The FullThrottle Aviation Skills Enhancement Flight Training Scholarship is for a pilot who is looking to expand their skillset with a tailwheel endorsement with the intense 3-day course curriculum. All training will be conducted with Delaware Valley Taildraggers, a FullThrottle Aviation company, located at the Northeast Philadelphia Airport (KPNE). Ground training & flight training (to a maximum of 8 hours of flight instruction) will be provided. Additional training needed over 3 days and 8 hours of training will be billed at $180/hr for dual instruction. Lodging at a local hotel will be provided for 2 nights, and the instructor will provide local transportation (from Philadelphia (PHL) , Newark (EWR), and to/from the hotel near KPNE). Recipient is responsible for all travel expenses if they are not in the local area. Applicant must weigh below 250 pounds.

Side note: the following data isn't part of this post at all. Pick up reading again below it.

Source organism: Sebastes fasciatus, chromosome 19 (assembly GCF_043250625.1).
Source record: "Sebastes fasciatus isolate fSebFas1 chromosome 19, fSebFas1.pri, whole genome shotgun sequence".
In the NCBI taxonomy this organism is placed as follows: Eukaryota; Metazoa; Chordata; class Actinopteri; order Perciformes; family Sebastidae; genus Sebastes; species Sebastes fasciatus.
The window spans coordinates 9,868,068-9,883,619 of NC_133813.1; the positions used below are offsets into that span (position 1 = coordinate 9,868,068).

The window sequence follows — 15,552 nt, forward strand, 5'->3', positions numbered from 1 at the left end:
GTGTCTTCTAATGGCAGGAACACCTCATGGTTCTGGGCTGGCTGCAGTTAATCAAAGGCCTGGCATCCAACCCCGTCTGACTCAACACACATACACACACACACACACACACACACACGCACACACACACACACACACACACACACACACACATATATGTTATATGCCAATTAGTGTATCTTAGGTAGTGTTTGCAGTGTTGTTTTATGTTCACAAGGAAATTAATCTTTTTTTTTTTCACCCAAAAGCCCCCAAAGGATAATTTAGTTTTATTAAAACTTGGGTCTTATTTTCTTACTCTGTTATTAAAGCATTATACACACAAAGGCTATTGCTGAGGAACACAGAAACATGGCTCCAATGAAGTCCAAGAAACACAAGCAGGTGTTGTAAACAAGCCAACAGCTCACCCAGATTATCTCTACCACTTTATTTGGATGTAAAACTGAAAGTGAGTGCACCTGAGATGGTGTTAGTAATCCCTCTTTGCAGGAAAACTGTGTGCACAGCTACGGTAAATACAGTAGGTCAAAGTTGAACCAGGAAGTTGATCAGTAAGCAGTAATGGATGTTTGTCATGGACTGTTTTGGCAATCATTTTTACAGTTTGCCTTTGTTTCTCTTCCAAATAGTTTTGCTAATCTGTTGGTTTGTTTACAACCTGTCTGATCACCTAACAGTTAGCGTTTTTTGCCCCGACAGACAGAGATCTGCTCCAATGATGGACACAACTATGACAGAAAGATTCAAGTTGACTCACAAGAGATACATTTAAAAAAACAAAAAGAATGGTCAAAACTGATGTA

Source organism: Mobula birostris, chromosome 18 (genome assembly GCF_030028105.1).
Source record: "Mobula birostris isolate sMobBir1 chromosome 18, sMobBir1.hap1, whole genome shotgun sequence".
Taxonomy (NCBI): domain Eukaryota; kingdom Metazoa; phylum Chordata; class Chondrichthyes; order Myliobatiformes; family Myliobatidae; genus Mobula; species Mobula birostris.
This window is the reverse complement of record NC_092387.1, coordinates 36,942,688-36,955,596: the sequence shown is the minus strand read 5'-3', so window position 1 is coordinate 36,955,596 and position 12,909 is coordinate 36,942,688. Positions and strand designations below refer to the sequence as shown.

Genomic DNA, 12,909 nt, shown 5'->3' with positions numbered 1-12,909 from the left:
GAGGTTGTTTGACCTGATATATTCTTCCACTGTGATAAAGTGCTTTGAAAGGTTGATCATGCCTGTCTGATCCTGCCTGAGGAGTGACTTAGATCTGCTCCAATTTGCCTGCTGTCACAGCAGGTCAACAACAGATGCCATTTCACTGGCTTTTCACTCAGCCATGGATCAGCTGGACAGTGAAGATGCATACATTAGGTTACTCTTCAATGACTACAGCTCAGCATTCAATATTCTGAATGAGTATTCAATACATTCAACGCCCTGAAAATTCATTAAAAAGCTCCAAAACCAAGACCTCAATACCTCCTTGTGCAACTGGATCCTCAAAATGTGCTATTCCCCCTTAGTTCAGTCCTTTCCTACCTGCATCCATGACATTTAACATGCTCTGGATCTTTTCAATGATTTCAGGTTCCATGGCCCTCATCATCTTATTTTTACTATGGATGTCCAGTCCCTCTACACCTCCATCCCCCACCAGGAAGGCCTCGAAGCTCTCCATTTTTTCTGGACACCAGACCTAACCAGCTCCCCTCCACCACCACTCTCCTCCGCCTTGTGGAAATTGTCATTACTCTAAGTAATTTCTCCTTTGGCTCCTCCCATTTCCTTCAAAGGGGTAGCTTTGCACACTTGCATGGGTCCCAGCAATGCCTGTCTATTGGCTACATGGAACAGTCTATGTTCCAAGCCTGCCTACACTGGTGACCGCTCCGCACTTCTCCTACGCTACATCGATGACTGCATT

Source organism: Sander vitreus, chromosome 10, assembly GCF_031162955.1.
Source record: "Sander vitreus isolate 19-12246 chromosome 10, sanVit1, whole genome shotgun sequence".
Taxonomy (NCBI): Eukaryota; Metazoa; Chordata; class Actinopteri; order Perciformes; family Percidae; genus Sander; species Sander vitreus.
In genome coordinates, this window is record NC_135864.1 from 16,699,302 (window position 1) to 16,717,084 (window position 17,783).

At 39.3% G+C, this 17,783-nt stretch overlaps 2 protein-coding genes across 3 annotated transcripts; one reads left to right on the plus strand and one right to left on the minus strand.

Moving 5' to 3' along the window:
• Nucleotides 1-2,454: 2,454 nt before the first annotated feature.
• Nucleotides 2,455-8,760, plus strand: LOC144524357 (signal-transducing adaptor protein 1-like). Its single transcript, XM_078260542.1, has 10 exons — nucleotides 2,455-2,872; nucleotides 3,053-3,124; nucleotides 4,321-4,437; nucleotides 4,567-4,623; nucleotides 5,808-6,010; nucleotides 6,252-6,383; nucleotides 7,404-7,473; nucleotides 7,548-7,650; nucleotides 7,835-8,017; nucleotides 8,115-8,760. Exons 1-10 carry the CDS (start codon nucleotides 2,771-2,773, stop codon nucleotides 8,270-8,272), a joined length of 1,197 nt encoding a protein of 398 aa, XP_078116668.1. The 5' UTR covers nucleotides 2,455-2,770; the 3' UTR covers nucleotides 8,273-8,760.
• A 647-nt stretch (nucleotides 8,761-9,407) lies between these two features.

More details about the course and syllabus can be found at: www.delawarevalleytaildraggers.com

Applicant Requirements:

  • Current private pilot certificate or higher level 
  • Pilot must be current and have flown 10 hours in the preceding 90 days.
  • Current 3rd, 2nd, or  1st class medical (no BasicMed)

Applications can be submitted online at: